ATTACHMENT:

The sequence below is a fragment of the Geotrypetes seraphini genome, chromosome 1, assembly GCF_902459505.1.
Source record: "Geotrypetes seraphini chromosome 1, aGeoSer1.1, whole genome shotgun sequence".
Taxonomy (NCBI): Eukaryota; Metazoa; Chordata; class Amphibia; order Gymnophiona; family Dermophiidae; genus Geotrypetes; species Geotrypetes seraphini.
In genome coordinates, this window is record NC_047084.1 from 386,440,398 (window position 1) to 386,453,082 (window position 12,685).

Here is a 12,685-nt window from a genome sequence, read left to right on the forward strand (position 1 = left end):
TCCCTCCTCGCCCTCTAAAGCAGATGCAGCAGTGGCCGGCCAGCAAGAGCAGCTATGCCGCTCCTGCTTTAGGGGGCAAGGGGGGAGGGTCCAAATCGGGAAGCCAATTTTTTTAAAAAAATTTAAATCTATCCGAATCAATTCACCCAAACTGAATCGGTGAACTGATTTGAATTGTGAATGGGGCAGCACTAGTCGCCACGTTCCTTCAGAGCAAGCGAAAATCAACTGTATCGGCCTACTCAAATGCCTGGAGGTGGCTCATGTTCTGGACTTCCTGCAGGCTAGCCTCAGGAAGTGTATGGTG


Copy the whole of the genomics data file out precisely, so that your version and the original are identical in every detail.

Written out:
The sequence below is a fragment of the Geotrypetes seraphini genome, chromosome 1, assembly GCF_902459505.1.
Source record: "Geotrypetes seraphini chromosome 1, aGeoSer1.1, whole genome shotgun sequence".
Taxonomy (NCBI): Eukaryota; Metazoa; Chordata; class Amphibia; order Gymnophiona; family Dermophiidae; genus Geotrypetes; species Geotrypetes seraphini.
In genome coordinates, this window is record NC_047084.1 from 386,440,398 (window position 1) to 386,453,082 (window position 12,685).

Here is a 12,685-nt window from a genome sequence, read left to right on the forward strand (position 1 = left end):
TCCCTCCTCGCCCTCTAAAGCAGATGCAGCAGTGGCCGGCCAGCAAGAGCAGCTATGCCGCTCCTGCTTTAGGGGGCAAGGGGGGAGGGTCCAAATCGGGAAGCCAATTTTTTTAAAAAAATTTAAATCTATCCGAATCAATTCACCCAAACTGAATCGGTGAACTGATTTGAATTGTGAATGGGGCAGCACTAGTCGCCACGTTCCTTCAGAGCAAGCGAAAATCAACTGTATCGGCCTACTCAAATGCCTGGAGGTGGCTCATGTTCTGGACTTCCTGCAGGCTAGCCTCAGGAAGTGTATGGTG